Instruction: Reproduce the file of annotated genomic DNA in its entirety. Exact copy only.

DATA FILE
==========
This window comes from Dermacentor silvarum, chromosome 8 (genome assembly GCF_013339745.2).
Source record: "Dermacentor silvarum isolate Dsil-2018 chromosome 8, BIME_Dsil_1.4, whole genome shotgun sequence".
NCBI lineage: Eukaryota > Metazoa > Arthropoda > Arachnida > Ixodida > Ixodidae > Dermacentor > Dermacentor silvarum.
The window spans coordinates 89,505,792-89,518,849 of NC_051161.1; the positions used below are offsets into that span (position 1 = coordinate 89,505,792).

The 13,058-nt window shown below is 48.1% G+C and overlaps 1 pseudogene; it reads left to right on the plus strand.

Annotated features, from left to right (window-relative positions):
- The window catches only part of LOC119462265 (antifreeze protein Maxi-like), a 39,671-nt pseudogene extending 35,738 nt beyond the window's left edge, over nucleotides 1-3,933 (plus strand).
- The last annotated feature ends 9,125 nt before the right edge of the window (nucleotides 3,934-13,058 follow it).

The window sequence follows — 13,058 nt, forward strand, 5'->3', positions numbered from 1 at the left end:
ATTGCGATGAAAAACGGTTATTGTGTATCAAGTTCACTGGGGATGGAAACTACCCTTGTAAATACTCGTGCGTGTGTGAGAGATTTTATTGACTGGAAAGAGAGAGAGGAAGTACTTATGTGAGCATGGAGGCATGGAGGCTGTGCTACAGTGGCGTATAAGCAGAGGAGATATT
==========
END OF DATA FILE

This window comes from Dermacentor silvarum, chromosome 8 (genome assembly GCF_013339745.2).
Source record: "Dermacentor silvarum isolate Dsil-2018 chromosome 8, BIME_Dsil_1.4, whole genome shotgun sequence".
NCBI lineage: Eukaryota > Metazoa > Arthropoda > Arachnida > Ixodida > Ixodidae > Dermacentor > Dermacentor silvarum.
The window spans coordinates 89,505,792-89,518,849 of NC_051161.1; the positions used below are offsets into that span (position 1 = coordinate 89,505,792).

The 13,058-nt window shown below is 48.1% G+C and overlaps 1 pseudogene; it reads left to right on the plus strand.

Annotated features, from left to right (window-relative positions):
- The window catches only part of LOC119462265 (antifreeze protein Maxi-like), a 39,671-nt pseudogene extending 35,738 nt beyond the window's left edge, over nucleotides 1-3,933 (plus strand).
- The last annotated feature ends 9,125 nt before the right edge of the window (nucleotides 3,934-13,058 follow it).

The window sequence follows — 13,058 nt, forward strand, 5'->3', positions numbered from 1 at the left end:
ATTGCGATGAAAAACGGTTATTGTGTATCAAGTTCACTGGGGATGGAAACTACCCTTGTAAATACTCGTGCGTGTGTGAGAGATTTTATTGACTGGAAAGAGAGAGAGGAAGTACTTATGTGAGCATGGAGGCATGGAGGCTGTGCTACAGTGGCGTATAAGCAGAGGAGATATT